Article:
2020-08-01

U:nite works with a team of emerging actors and word artists to bring news to 16-24-year-old video consumers using new online formats.

The Flemish Journalism Fund (FJF) was the innovation incubator of Journalismfund.eu, supported by the government of Flanders (the northern, Dutch speaking part of Belgium). Throughout 2019 and 2020 the FJF supported 11 projects that innovated and diversified journalism in Flanders. This is one of them.

The project is a collaboration between the Brussels culture house Le Space and news website DeWereldMorgen.be (DWM).

In this project, the two partners were able to combine their greatest strengths. DWM has experience in volunteer work and citizen journalism, whereas Le Space has a young, diverse and committed audience and its own volunteer network. 

In the first phase of the project, a collective of volunteers was formed. The group brings together a variety of talents (acting, connection with target audience, editing, design, journalistic knowledge, etc.).

Then, the team researched formats to bring news to the intended target group. Rather than traditional formats, such as interviewing, reporting and short news items, they were interested in formats that are more popular on (international) social media, such as vlogging, tutorials, rants, conversations between friends, gaming videos, etc.

Each of the volunteer actors was invited to spend some time experimenting with the form that suited him/her best, such as the vlog, the rant or the sofa talk. This led to five elaborated formats that work well and can be created relatively quickly.

At weekly meetings, the team discusses current affairs and topics for their upcoming videos. Once a topic is chosen, a scenario is worked out, and a recording day is planned.

U:nite has its own website and is active on YouTube, Instagram and Facebook. During the FJF project period, it produced a total of 16 videos.

Thanks to the support of the FJF, the initiators were able to further develop an idea they’ve had for a long time and bring it to life. It also gave them the opportunity to experiment and work carefully on the volunteers’ development. Based on these experiences, they hope to continue the project in the future.

U:nite

In their own words

U:nite explains the project in its own words:

What exactly did the project involve?

With this project—a collaboration between the Brussels culture house Le Space and DeWereldMorgen.be—we want to bring news to young video consumers (ages 16-24).

We decided to forgo traditional methods, such as the interview, the reportage and the short news item, and instead experiment with formats that are currently popular on social media. Think of vlogging, tutorials, rants, conversations between friends, gaming videos, etc.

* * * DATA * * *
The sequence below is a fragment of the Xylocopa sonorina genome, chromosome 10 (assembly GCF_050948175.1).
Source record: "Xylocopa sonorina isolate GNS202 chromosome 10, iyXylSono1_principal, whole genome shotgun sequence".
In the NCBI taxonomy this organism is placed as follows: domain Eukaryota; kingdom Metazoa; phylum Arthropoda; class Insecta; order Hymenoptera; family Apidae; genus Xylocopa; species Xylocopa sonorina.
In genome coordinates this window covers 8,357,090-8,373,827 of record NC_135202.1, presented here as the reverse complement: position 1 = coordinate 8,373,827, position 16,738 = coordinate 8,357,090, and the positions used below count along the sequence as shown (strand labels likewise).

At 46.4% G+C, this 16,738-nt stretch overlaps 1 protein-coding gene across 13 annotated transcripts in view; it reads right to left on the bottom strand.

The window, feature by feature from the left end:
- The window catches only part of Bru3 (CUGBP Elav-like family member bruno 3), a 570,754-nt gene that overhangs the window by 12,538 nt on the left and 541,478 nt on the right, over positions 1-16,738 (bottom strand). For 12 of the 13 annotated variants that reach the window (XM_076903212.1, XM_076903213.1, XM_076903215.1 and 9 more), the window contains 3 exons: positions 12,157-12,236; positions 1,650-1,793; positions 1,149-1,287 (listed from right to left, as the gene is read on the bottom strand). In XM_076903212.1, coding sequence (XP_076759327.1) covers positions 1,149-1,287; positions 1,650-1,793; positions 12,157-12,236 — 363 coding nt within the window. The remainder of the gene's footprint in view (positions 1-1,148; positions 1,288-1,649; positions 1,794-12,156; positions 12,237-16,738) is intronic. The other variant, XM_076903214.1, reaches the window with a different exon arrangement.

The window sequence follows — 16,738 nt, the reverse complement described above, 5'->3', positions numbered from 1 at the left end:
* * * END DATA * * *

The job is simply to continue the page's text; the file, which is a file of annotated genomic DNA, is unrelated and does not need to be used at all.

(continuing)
We wanted to use these formats to make news, so we put together a team of young (not-yet-graduated and novice) actors, word artists and enthusiasts, and helped them become the faces of these videos.

What about the project are you the most satisfied with?

Our biggest accomplishment is that we managed to create an enthusiastic volunteer group that identifies with the U:nite project. This group brought a wide variety of talents (acting, connection with the target audience, editing, design, journalistic knowledge, etc). The process we went through together as a team contributed to our success: the search for formats, our discussions of themes, the experimentation with different formats, and even the recordings themselves. For some of the participants, this was all completely new.

We are very happy to report that we now have five formats work well and can be produced relatively quickly. That said, when new faces are added to the group, we have to go through the same process again. A total of 16 videos were produced.

What went less smoothly than expected, or what would you have done differently?

We selected the volunteers before the project was approved. Once we got going with the project, however, coordinating with everyone’s schedule became more challenging than we expected. Then we decided to expand the pool of volunteers, which was quite difficult in the beginning. Next time, we would work with a larger pool of volunteers from the start. 

In addition, it was hard to keep a steady rhythm. You have to come up with new content on a regular basis, and for us, that meant increasing productivity. This wasn’t so easy, as we had limited technical capacities (recording and editing).

What will be the impact of this project once the subsidy period has ended? 

The resources made available to us through the FJF allowed us to execute an idea that we’ve dreamed about for a long time. It also gave us the opportunity to experiment (without having to produce results right away) and to carefully foster our group of volunteers.

We are still far from satisfied with the number of views (between 5,000 and 20,000), and there is a huge desire to produce more content. We feel the need for representation in the media, among young people as well.

Will it continue to exist, or has it contributed or changed anything in your company or organization?

We need to find resources and investments in order to keep this project going. We’re considering crowdfunding. And of course, we’re looking for more volunteers, particularly those with diverse talents (editing, for example), who want to work together to develop this project further and bring news to a young audience of video consumers.

What do you think is the most important thing we can learn from this project for journalism in Flanders?

Not only is it important to provide funding for experimenting with new media formats, we also need to make sure that there is more structural support.

Supported
€20,109 innovation grant awarded on 5/12/2018
ID
VJF/2018/037
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